The Constitution

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A constitution comprimises the laws, rules and practices by which a state is governed. It specifies the powers of the governing institutions, while also setting out the formal relationships between them, and the relationship between citizens and the state. It provides the framework for the political system, establishing the main institutions of government, determing where decision-making authority resides and protecting the basic rights of citizens (often in a Bill of Rights).

In liberal democracies, the constitution provides an important defence against the abuse of power by the state and its institutions. It upholds a system of limited government in which a system of checks and balances prvents over-mighty government, and the rights of the citizen are protected from arbitrary state power.


  • The British constitution is 'uncodified'. This means that it is not written down in one single document but is composed of a variety of written and unwritten laws and guidelines.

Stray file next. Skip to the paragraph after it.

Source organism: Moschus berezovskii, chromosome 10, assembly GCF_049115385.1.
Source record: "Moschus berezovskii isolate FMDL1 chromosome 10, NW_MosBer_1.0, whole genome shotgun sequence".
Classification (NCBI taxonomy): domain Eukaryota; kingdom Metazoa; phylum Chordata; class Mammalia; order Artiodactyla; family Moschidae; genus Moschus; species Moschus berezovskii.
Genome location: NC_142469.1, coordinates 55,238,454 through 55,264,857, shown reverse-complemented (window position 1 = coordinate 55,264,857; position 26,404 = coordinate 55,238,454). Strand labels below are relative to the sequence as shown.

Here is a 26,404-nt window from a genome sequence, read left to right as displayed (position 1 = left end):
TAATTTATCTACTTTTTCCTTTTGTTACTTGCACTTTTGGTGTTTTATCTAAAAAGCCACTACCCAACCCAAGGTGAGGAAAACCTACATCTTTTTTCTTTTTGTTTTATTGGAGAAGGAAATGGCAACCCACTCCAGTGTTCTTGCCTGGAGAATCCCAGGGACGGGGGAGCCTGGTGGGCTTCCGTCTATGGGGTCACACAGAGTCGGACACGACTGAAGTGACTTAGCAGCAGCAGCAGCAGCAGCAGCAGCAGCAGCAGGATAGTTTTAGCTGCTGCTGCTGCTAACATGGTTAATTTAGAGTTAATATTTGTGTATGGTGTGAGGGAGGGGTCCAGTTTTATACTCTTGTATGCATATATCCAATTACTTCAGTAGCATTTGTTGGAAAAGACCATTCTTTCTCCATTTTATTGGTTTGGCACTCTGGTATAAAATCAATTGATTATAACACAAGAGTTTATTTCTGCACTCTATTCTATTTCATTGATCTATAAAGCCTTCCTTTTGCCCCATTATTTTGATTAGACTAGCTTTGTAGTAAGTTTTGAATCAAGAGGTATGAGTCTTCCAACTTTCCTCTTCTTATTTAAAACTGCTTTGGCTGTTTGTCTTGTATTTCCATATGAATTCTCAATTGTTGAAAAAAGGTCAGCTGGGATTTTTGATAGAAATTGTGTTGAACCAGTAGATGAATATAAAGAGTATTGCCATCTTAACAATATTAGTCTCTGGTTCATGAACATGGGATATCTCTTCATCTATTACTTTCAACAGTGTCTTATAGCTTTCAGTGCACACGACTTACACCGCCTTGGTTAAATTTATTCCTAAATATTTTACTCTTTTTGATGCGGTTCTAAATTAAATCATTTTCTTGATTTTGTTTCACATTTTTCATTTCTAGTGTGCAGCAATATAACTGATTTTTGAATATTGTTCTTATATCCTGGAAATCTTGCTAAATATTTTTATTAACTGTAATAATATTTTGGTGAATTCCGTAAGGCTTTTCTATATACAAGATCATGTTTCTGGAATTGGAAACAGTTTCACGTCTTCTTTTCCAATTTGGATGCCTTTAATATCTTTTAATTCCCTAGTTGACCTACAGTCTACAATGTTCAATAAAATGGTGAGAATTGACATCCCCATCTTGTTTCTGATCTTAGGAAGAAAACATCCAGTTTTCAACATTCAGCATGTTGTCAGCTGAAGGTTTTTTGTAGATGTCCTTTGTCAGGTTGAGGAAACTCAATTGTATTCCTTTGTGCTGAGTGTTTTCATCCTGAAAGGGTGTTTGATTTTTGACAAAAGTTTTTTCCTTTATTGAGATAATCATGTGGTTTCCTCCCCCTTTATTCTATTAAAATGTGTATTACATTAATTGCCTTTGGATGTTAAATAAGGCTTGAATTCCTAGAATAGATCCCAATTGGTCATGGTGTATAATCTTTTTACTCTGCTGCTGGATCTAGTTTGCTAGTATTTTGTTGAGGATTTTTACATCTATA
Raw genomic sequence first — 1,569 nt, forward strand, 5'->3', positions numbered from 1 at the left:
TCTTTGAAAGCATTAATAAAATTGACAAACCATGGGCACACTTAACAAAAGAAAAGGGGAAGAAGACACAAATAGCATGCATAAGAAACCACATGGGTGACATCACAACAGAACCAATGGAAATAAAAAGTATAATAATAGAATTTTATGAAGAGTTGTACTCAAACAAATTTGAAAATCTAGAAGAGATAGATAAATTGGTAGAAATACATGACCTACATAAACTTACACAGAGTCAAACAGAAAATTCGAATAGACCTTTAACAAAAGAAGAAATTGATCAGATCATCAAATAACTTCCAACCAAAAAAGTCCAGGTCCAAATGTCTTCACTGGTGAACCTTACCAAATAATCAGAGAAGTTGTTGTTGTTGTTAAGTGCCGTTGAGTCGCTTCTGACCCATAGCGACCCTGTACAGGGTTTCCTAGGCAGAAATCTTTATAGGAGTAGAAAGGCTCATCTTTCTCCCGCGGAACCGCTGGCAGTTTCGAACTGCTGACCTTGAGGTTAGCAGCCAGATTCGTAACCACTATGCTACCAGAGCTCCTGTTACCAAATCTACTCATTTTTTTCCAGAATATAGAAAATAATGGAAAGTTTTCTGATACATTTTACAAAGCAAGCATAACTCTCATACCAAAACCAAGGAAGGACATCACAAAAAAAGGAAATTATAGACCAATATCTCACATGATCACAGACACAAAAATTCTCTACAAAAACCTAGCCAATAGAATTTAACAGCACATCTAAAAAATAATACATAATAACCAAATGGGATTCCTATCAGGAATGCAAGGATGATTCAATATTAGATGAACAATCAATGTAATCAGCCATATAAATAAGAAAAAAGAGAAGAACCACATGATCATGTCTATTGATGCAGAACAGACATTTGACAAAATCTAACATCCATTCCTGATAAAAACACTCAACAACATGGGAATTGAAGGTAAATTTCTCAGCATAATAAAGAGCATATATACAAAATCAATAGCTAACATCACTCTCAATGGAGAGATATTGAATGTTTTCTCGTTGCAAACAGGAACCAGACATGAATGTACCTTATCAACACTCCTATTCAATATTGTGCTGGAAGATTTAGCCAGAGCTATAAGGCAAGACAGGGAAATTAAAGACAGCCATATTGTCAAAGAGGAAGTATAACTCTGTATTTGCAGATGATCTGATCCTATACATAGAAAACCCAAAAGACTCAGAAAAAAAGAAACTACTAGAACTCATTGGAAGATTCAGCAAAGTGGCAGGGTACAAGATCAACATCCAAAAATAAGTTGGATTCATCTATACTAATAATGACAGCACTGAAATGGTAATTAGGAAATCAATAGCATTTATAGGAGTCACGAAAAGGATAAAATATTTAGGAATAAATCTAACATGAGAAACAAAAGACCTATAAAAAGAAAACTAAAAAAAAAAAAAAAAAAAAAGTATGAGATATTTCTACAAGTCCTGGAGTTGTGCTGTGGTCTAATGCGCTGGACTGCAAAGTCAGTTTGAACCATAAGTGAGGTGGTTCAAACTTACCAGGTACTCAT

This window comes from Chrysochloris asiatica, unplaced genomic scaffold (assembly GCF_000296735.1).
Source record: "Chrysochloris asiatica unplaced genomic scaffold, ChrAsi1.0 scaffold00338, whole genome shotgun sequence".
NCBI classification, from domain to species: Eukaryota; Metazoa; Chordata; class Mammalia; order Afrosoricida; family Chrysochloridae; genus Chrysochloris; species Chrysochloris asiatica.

• The US and French constitution are 'codified'. This means that it is written in one single document, in America, this is known as the Bill of Rights.The provisions of a codified constitution are entrenched, meaning that there are special procedures for its amendment whcih make it more difficult to change than ordinary legislation.

Sources of the British constitution

Statute law is a written law passed by a legislature on the state or federal level. Statutes set forth general propositions of law that courts apply to specific situations. A statute may forbid a certain act, direct a certain act, make a declaration, or set forth governmental mechanisms to aid society.

Common law includes the legal principles that have been developed and applied by UK courts. The courts interpret abd clarify the law where there is no clear statute law. Common law is thus legal precendent made by judges concerning, for example, the rights of homeowners to tackle intruders who enter their property.

Conventions are rules or norms that are considered to be binding. They are neither condified nor enforces by courts of law; it is long usage that gives conventions their authority. The British constitution is considered flexible because some of its key elements are based on convention. By convention, the monarch my assent to Acts of Parliament: if the queen were to refuse, a constitutional crisis would ensue. Recent governments have created what may become seen as new conventions. Gordon Brown announced that the UK would not declare war without a parliamentary vote. Holding referendums on devolution and electoral reform has raised expectations that major


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